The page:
The Seven-Dollar Sextet

Lucia di Lammermoor by Gaetano Donizetti

Marcella Sembrich (1858-1935)
Enrico Caruso (1873-1921)
Antonio Scotti (1866-1936)
Marcel Journet (1870-1933)
Barbara Severina
Francesco Daddi (1864-1945)


CarusoSembrichScottiJournet
Caruso Sembrich Scotti Journet

Enrico Caruso, the tenor of the century, had a voice particularly well-suited to the acoustic phonograph. Although he died fairly young, he left a rich legacy of his singing art on Victor records. They span a career that began with a light, lyric sound and ended with the darker, heavier, mature and dramatic sound that I personally find most moving.

Marcella Sembrich was born in Poland. She was an excellent pianist and violinist, probably one of the finest musicians among all the singers of history, and an artist of the most discriminating taste. She holds a lesser place in the history of great singers because her vocal prime preceded the decline of Patti and it was past when Melba’s ascendancy began. Sembrich retired from the Met in 1909, then concertized for a few years, eventually settling in New York and continuing her career as a teacher at Julliard and the Curtis Institute.

Antonio Scotti, another Neapolitan native, made his debut in Naples in 1889, then performed in Malta, Madrid, Buenos Aires and Moscow. He first appeared at La Scala in 1898 and at Covent Garden and the Met a year later. Thereafter, he primarily sang in the U.S. and England. Scotti was known for his smooth delivery, variety of color, fine legato, facility in the upper register and elegance in acting.

Marcel Journet reportedly studied singing in Paris and made his debut in Béziers in 1891 in La Favorite. He sang at La Monnaie from 1894 to 1900. He sang in Paris at the Opéra and the Opéra-Comique from around 1898 till 1931, Covent Garden from 1897-1907 and the Met from 1900 to 1908. During his career, he also performed at Monte Carlo, Buenos Aires, Chicago, Madrid, Barcelona and, from 1917 to 1927, at La Scala. He performed a large repertory of Italian and French operas as well as several Wagnerian roles.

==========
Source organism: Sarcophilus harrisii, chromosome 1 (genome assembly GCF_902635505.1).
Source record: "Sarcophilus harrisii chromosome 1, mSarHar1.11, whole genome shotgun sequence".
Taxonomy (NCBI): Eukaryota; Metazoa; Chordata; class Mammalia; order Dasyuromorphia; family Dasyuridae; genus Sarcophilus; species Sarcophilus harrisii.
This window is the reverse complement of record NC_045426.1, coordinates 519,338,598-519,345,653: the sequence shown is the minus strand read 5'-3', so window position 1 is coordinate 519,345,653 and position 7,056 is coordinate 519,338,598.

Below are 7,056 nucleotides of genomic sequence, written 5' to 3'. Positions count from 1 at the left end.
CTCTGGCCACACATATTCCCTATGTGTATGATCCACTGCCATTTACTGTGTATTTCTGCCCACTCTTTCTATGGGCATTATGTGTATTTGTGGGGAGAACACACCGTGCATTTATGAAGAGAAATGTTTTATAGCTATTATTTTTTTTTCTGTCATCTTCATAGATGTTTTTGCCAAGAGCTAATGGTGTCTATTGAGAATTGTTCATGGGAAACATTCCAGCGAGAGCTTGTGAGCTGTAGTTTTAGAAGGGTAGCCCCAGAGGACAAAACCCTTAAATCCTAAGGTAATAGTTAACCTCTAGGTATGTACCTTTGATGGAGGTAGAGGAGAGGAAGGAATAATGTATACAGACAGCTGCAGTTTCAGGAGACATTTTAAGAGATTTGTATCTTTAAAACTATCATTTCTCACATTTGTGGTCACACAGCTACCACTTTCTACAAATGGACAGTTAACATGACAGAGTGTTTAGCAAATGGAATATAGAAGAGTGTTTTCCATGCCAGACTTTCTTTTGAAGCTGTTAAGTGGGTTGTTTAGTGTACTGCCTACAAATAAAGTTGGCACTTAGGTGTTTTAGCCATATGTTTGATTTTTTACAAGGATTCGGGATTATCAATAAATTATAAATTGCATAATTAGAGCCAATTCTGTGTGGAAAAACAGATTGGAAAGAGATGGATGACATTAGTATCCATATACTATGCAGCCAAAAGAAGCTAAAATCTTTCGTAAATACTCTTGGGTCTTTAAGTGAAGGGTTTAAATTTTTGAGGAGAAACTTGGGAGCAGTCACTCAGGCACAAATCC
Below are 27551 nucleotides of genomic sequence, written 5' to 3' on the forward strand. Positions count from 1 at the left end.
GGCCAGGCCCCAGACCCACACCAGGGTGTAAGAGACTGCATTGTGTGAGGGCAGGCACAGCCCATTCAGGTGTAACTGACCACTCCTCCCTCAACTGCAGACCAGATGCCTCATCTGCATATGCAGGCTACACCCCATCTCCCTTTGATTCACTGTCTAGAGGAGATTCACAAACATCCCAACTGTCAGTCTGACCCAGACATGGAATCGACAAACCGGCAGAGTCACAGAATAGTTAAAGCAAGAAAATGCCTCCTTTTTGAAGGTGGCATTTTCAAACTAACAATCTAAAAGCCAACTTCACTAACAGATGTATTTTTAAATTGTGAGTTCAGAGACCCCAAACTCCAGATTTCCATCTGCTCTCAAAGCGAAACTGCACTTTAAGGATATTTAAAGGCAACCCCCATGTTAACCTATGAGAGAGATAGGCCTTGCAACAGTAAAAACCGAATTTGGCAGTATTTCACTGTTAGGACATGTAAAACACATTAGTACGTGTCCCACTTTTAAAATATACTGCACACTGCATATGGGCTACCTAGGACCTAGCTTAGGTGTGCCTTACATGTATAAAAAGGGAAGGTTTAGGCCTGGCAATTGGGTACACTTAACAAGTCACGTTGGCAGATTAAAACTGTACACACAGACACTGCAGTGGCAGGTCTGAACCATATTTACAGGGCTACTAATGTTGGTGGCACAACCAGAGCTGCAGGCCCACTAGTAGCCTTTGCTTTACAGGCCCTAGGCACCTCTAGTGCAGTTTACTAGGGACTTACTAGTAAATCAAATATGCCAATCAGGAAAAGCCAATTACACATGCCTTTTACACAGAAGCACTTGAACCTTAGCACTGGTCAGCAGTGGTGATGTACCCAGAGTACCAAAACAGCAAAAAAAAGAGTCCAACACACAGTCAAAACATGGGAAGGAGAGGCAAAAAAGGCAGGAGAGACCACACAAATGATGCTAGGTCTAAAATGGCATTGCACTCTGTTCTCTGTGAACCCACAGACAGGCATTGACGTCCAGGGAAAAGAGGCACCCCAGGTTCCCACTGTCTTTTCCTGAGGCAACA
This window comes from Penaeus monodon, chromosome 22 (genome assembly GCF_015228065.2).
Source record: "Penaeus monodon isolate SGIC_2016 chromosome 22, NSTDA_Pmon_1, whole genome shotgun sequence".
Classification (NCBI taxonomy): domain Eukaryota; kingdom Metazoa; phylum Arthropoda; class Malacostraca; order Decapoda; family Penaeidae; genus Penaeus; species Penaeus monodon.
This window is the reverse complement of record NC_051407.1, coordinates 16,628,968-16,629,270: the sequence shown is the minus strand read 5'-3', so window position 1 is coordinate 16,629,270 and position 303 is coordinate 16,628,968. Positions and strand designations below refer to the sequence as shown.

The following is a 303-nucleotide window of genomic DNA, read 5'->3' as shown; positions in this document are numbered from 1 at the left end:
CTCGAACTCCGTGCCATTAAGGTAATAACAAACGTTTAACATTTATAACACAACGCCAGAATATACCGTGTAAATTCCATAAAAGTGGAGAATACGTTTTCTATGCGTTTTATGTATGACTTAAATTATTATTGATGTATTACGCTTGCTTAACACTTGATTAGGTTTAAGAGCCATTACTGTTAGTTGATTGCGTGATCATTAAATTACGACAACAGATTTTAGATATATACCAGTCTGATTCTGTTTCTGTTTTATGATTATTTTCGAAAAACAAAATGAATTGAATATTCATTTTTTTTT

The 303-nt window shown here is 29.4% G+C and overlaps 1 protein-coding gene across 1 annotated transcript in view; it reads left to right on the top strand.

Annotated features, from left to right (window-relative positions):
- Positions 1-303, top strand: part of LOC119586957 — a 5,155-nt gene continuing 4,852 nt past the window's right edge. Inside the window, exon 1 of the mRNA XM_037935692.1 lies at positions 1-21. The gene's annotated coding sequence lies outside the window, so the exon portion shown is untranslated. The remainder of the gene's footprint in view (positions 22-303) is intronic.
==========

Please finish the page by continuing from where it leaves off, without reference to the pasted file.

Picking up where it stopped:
Francesco Daddi started out as an Italian tenor. He received training as a singer and pianist. He made his stage debut in Milan in 1891. In 1892, he created the role of Beppe in the world premiere of I Pagliacci at Teatro dal Verme. He performed one season at Covent Garden (1900). Daddi was the leading comprimario tenor in Italy when he left to perform at the Manhattan Opera in 1907. He sang small tenor roles for several more years, then enjoyed success in comic bass roles in Chicago from 1911 to 1920.

Barbara Severina remains biographically elusive. I cannot even determine her first name with certainty; I have found it listed as Gina, Barberina and Maria. However, I have received a note from an internet acquaintance who presented pretty strong evidence that her first name was Barbara. (Thanks Rick!) This particular recording of the famous Lucia sextet and the Caruso/Sembrich recording of the Rigoletto quartet both feature the mezzo Severina, but there is no mention of a first name. The Victor Book of the Opera is no help either, referring to her either by last name only or as Mme. Severina.

And finally, about the recording itself. This was an expensive record. $7.00. At the time of the recording’s release, that was real money. The Victor people were well aware that $7.00 was an exorbitant price for a single-sided four-minute record, but they knew also that a $7.00 record had great publicity value. In an aside to the trade, Victor confided: “Do not underestimate the value of the Sextet as an advertising medium. This feature of the record is very much more valuable to the average dealer than the actual profit he may make on its sales. Not all of your customers can afford to purchase a $7.00 record, but the mere announcement of it will bring them to your store as a magnet attracts steel.”

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